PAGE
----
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Kant’s Philosophy of Mathematics: Modern Essays appeared in 1992.1 It was a pioneering effort designed to announce and promote a newly minted renaissance in the study of Kant’s philosophy of mathematics, and it set the agenda for a generation of scholars in this field. Indeed, since that anthology appeared, the study of Kant’s philosophy of mathematics has solidified into a well-established area of study within the philosophy of mathematics and within the study of the history of philosophy. The present two-volume collection aims to give a snapshot view of this thriving academic field. What has grown in the quarter-century separating these two collections is a fine-grained analysis of Kant’s philosophy of mathematics in the context of his overall philosophy as well as a historical sensitivity to its background. There has also been a spate of interest in taking these studies further, to see how the perception of Kant influenced nineteenth- and twentieth-century philosophy of mathematics. The present two-volume collection displays the recent developments in all of these directions.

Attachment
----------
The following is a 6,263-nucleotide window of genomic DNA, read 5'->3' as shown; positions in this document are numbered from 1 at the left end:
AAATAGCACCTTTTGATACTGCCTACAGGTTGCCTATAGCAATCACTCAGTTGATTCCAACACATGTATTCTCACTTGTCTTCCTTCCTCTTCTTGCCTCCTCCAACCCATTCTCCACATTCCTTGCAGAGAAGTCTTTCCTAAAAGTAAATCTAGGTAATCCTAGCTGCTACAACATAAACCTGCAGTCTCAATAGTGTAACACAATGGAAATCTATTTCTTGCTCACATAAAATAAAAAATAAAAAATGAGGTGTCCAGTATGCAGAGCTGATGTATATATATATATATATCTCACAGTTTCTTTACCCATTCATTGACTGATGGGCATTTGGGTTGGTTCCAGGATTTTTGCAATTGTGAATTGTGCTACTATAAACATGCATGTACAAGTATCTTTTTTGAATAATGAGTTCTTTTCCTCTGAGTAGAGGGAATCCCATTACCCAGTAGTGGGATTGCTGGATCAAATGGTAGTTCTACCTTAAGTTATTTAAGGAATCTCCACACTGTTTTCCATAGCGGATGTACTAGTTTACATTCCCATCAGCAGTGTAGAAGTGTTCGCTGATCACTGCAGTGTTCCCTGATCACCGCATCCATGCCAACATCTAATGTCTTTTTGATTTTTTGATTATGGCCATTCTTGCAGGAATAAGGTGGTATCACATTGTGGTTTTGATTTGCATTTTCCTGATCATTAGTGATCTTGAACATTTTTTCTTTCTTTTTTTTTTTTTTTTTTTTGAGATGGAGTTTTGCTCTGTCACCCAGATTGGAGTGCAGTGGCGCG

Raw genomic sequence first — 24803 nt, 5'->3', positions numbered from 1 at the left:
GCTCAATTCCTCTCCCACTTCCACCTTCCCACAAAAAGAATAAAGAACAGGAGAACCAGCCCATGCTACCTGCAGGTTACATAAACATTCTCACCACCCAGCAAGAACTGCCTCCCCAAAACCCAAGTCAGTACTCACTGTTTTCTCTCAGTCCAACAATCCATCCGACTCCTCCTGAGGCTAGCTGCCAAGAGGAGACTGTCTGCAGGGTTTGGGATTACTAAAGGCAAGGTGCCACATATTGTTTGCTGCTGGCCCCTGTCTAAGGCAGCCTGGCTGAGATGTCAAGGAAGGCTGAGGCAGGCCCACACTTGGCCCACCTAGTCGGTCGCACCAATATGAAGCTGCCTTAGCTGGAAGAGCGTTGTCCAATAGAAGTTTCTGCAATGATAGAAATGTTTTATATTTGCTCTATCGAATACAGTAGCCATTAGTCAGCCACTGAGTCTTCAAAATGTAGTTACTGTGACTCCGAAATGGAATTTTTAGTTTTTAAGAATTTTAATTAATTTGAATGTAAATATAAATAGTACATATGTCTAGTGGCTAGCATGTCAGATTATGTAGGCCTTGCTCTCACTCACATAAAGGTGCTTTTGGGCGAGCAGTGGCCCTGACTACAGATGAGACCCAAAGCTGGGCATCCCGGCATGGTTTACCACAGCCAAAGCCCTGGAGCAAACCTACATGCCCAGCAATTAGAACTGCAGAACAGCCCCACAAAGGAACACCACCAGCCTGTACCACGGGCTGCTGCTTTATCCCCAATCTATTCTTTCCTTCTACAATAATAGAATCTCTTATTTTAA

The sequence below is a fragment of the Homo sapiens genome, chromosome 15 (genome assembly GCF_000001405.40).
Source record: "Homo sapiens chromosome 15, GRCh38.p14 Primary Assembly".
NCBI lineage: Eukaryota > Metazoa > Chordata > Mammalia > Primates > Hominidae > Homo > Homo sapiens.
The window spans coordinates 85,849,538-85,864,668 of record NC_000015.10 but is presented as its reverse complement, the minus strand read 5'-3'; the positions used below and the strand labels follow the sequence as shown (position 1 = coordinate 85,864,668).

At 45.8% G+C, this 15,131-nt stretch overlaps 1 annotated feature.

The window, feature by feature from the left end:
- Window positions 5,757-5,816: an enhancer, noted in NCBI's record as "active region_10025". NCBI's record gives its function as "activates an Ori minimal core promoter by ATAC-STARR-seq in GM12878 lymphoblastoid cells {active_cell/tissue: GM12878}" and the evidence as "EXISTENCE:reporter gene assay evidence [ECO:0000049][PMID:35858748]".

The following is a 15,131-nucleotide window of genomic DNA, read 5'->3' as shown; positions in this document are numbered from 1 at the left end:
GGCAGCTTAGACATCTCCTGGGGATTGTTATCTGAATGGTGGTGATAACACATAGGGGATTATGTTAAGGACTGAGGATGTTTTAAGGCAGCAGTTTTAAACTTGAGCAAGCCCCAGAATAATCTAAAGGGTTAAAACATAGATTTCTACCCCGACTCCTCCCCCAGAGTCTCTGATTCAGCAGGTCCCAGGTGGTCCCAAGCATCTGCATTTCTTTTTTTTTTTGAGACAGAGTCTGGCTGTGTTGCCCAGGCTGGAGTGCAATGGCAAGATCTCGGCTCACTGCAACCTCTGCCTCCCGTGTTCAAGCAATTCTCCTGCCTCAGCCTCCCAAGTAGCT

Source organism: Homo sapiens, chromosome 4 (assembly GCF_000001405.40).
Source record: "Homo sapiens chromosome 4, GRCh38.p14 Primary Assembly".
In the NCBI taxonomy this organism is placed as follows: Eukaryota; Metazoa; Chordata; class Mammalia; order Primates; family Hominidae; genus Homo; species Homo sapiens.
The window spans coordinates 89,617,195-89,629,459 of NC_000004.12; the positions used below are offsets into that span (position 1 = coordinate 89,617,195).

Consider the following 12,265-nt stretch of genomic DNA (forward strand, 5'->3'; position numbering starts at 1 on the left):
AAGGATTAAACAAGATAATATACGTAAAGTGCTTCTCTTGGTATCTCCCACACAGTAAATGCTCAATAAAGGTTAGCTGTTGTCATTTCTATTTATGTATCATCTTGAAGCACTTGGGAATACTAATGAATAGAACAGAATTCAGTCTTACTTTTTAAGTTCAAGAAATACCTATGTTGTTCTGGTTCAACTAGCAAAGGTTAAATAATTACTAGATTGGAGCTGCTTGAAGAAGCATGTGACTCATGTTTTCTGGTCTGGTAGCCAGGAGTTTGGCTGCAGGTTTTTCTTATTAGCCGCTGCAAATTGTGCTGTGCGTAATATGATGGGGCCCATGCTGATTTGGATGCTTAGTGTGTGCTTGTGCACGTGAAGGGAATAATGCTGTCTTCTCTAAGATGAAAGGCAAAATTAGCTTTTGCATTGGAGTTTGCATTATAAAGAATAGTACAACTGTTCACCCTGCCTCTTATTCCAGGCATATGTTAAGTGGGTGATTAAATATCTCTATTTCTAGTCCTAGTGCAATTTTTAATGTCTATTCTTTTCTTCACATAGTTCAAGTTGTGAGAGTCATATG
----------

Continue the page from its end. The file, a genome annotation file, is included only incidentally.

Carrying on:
The late 1960s saw the emergence of new philosophical interest in Kant's philosophy of mathematics, and since then this interest has developed into a major and dynamic field of study. In this state-of-the-art survey of contemporary scholarship on Kant's mathematical thinking, Carl Posy and Ofra Rechter gather leading authors who approach it from multiple perspectives, engaging with topics including geometry, arithmetic, logic, and metaphysics. Their essays offer fine-grained analysis of Kant's philosophy of mathematics in the context of his Critical philosophy, and also show sensitivity to its historical background. The volume will be important for readers seeking a comprehensive picture of the current scholarship about the development of Kant's philosophy of mathematics, its place in his overall philosophy, and the Kantian themes that influenced mathematics and its philosophy after Kant.
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